Juan Soto’s final at-bat Monday night wasn’t unusual: He walked to open the bottom of the eighth inning for his third free pass of the game.
Neither appearance meant much in Monday’s 7-3 loss to the New York Mets, but they could mean much more by Tuesday’s 6 p.m. trade deadline. Soto knew it, too — during a pitching change later in the inning, he tipped his helmet to the fans before heading into the dugout.
“I’m controlling what I can control,” Soto said. “Just going out there and playing hard for those fans out there. Because like [the fans] were saying, they love me. So I’m going to love them back.”
Back in the fourth, Soto hit his 21st home run of the season — off former teammate Max Scherzer. He took his time rounding the bases and touching home plate. He walked to the dugout as the fans behind it stood and clapped a bit longer to savor the moment.
Scherzer surely understood Soto’s situation all too well: He spent six-plus years with Washington before being traded to the Los Angeles Dodgers with Trea Turner at last year’s deadline, a move that sent the 2019 World Series champions into a rebuilding phase.
Scherzer’s presence on the mound was another reminder of how much an organization can change this time of year. Nine more innings passed Monday night, and Soto and Bell were still with the Nationals. But a lot could change in the coming hours.
At the trade deadline last year, the Nationals were 47-55. After Monday’s loss, they are 35-69 — the worst record in the majors. They’re 31 games behind the first-place Mets in the National League East.
Soto and Bell got to Scherzer in the first inning — with the help of some poor defense. Soto worked a full count, two-out walk, then Bell doubled down the right field line. Initially, it appeared that would put runners on second and third, but right fielder Starling Marte threw the ball to second — where no teammate was present. Soto dashed home and Bell advanced to third — there was no Met covering that base, either — as Washington grabbed the lead.
Soto would face Scherzer two more times, homering and then walking in the fifth. In every at-bat, he did his signature shuffle and stared Scherzer down.
“[Scherzer] don’t like it,” Soto said with a smile. “He puts his face down. … He doesn’t want to look at me. And I understand him because he’s doing his job. And he’s giving 100 percent — it doesn’t matter how good our relationship is.”
Soto flashed his arm when he threw out Tomás Nido at the plate to end a second inning that could’ve been worse for starter Patrick Corbin, who was laboring. Despite Soto’s contributions, New York still led 3-1.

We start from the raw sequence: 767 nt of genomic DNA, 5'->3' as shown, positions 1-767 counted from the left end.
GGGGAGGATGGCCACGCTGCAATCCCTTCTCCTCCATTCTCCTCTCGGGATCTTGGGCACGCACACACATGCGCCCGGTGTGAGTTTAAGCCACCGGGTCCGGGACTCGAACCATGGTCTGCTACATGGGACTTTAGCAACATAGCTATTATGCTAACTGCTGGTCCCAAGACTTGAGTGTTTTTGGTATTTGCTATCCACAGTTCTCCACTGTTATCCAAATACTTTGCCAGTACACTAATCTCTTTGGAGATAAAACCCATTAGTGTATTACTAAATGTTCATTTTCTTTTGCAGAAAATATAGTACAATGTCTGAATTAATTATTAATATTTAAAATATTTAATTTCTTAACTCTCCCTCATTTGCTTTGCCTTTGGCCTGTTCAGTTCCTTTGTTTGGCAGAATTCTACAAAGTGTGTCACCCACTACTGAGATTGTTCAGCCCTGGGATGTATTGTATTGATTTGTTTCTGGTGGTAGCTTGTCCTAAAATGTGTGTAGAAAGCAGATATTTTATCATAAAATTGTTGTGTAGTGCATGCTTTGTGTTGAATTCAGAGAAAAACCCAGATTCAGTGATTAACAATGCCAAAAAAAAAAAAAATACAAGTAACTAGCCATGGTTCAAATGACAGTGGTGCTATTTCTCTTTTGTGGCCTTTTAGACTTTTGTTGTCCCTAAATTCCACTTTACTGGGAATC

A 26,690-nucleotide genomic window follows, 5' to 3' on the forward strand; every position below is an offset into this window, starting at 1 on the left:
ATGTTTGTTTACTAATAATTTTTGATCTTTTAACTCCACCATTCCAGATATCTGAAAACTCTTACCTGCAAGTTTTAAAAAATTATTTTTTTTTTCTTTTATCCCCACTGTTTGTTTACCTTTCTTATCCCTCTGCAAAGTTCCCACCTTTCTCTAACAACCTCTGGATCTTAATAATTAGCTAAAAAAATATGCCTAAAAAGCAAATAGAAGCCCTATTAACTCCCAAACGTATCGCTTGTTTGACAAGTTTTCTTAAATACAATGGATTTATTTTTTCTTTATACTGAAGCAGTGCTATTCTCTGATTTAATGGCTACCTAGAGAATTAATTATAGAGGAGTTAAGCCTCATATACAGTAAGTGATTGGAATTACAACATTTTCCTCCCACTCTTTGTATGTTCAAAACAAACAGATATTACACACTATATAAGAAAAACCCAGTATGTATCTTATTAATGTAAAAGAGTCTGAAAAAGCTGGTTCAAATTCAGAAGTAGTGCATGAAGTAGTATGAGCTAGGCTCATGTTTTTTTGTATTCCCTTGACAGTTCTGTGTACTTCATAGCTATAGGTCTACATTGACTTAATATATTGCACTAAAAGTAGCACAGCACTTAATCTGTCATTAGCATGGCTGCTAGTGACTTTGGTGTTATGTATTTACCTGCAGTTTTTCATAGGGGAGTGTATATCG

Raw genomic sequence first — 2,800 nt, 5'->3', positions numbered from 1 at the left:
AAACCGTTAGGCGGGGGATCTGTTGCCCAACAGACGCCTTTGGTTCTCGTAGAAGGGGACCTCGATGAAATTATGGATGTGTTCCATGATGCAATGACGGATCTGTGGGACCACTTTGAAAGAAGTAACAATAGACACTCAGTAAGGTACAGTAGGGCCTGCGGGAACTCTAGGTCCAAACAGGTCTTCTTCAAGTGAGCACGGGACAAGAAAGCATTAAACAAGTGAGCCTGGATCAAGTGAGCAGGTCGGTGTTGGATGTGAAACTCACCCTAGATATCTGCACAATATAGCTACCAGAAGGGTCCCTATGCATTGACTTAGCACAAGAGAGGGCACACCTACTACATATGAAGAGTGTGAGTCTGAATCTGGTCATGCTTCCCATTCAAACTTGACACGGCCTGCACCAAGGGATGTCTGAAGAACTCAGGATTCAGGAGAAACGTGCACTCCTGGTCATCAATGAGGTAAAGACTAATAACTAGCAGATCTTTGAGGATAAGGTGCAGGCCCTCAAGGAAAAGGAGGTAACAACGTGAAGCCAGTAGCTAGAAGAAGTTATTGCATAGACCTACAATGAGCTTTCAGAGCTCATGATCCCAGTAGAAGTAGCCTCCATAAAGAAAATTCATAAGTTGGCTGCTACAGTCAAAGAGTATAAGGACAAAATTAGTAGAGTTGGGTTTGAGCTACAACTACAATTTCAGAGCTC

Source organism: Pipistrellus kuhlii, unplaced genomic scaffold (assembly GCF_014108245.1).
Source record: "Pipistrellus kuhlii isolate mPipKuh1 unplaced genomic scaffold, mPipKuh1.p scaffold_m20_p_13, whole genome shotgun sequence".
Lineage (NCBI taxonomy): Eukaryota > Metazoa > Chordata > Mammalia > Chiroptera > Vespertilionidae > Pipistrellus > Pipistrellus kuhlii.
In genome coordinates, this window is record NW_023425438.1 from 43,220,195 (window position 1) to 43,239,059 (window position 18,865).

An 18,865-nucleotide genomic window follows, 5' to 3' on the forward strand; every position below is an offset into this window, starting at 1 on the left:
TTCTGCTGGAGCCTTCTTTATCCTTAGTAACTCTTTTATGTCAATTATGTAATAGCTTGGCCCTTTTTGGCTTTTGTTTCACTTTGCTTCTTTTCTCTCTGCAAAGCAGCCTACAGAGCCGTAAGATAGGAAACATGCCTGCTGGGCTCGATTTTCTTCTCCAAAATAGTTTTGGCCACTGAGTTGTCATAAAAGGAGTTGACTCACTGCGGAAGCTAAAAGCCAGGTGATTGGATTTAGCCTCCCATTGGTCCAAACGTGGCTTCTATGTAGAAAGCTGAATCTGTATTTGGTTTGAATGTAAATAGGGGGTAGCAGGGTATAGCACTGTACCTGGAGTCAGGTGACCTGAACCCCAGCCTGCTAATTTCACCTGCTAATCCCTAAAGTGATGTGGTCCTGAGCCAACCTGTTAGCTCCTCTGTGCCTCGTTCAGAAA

Washington finished with just six hits. Following Soto’s home run in the fourth, Luis García singled home Yadiel Hernandez to make it 4-3. Bell, a pending free agent, finished 1 for 4, but Soto’s final line was fitting if it was his last game as a National: 1 for 1 with three walks, two runs and that 421-foot blast.
“Facing a guy like Max, he had great at-bats,” Manager Dave Martinez said. “Kept the ball in the zone, fouled off some good pitches, got a ball to hit and hit it far.”
Is anyone used to seeing Scherzer pitch for the Mets? The Nationals and Mets have faced off 11 times this season, but this was only Washington’s second glimpse of Scherzer. The sight of their former ace playing for a division rival still doesn’t feel normal to Martinez.
“It still is weird,” he said before the game. “When you see him, you kind of reminisce in your head. But then I say: ‘Okay, we got to go out there and try to beat this guy. Let’s figure out how to do that.’ ”
How did Corbin fare? He threw 90 pitches and allowed four runs in 4⅓ innings. He was coming off his worst outing of the season — he didn’t make it out of the first inning against the Dodgers on Wednesday — but he was able to retire the side in order to start Monday’s game.
But his next two innings looked a lot like what Nationals fans have become accustomed over the past two-plus seasons. In the second, the Mets scored three runs on five hits and a walk, with Soto’s assist finally stopping the bleeding.
Pete Alonso hit a 110.9-mph bullet off Corbin in the next inning that just cleared the wall in left-center for his 27th home run. It took Corbin 24 pitches to get out of a scoreless fourth, and after he retired Francisco Lindor for the first out of the fifth, his night was complete. His ERA rose slightly to 6.57, and his record fell to 4-15.
Lindor’s three-run homer off Steve Cishek in the sixth put the game away.